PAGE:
4. The fact is I AM GAY. I am NOT an adjective, I AM A NOUN, just like everyone else who is part of the human family. Contrary to assumptions made by those who have not walked in my shoes, I believe Heavenly Father created me this way and loves me as much as his other children.

    I couldn't help but smile as I read Dean Byrd's unfortunate advice to parents. Based on my experience, his recommendations are not only false, but generally mean spirited.

    Despite decades of fasting and prayer, I found no change in my heart, but only "unnatural" desire. Contrary to Byrd's view, I find no strength in continual reminders of the church's position on homosexual activity, but only hopelessness because of my "deviant" nature. To this point, I have found no peace in counseling with my bishop, but only despair arising from his insensitivity and closed-mindedness.

    I must say that I do agree whole-heartedly with his comments about marriage. Based on my experience and that of every (yes, every) married gay with whom I've spoken, marriage between a gay man and a woman is not ordained of God and will inevitably lead to sorrow. (If you are a gay man happily married for more than 20 years, please set me "straight". I would love to hear from you.)

  5. In the next issue of Dialogue (early March, I think), there will be a scholarly essay of mine that lays out the evolution clearly. Stay tuned for it; I will post a pdf copy on my website. Also to look forward to in that issue will be a critique of Dean Byrd by William Bradshaw.

  6. Thanks, Alan. I will look forward to reading those essays.

  7. This is a good and up-to-date survey of Mormon rhetoric. Two other, similar articles include:

    Scott Nicholson (2008) at his old blog:

    Connell O'Donovan (2006):

  8. All I can say is that all of this makes me sick. Is this evolution? Why does a church who claims to always have been true and will continue to be so have such changing discourses? There is only ONE truth, One church, One celestial kingdom, One prophet, One way to happiness.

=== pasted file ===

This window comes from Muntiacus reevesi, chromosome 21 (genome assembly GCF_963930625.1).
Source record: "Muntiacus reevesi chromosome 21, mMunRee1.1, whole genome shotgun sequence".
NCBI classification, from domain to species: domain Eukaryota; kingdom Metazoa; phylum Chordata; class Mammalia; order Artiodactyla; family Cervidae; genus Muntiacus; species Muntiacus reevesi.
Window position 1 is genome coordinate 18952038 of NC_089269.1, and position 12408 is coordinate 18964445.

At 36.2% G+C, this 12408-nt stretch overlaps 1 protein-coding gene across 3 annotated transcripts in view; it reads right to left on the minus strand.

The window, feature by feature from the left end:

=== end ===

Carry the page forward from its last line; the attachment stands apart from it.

Kimball's quote makes me want to scream! How can someone "catch" homosexuality, as if it were the flu? This entails involuntary involvement that is different from being born gay: this suggests that you are born "pure" in the Roussean sense of "nature" is pure and exposure to society corrupts. Furthermore, his words suggest that one could "catch" it from another if too exposed to someone who "has" gayness, thus isolating that person even more and casting that person as an outsider.

    And what is one supposed to do when they don't fit into the box? ... sit around and wait for someone to come up with a doctrine that will find a place for the "outfits"? The idea that "ok, now we shouldn't coax them into marrying because we know that doesn't work. So let's just tell them that they're doomed to a life of celibacy and unfulfilled happiness, being labelled as "the gay" one?

    Especially as I near MLK day and think of equality, why should anyone not be deemed equal ... Life is for all, liberty, love and freedom of expression (thought and physical) is for all ... Why would someone who IS gay, a noun as Clive said, be treated as inferior or as an object of pity, concern or as a project to "convert" and help back into a fold?

  9. Increasingly I don't see the gay discussion, or any other for that matter, from the perspective of being "Mormon." I think that is my personal evolution.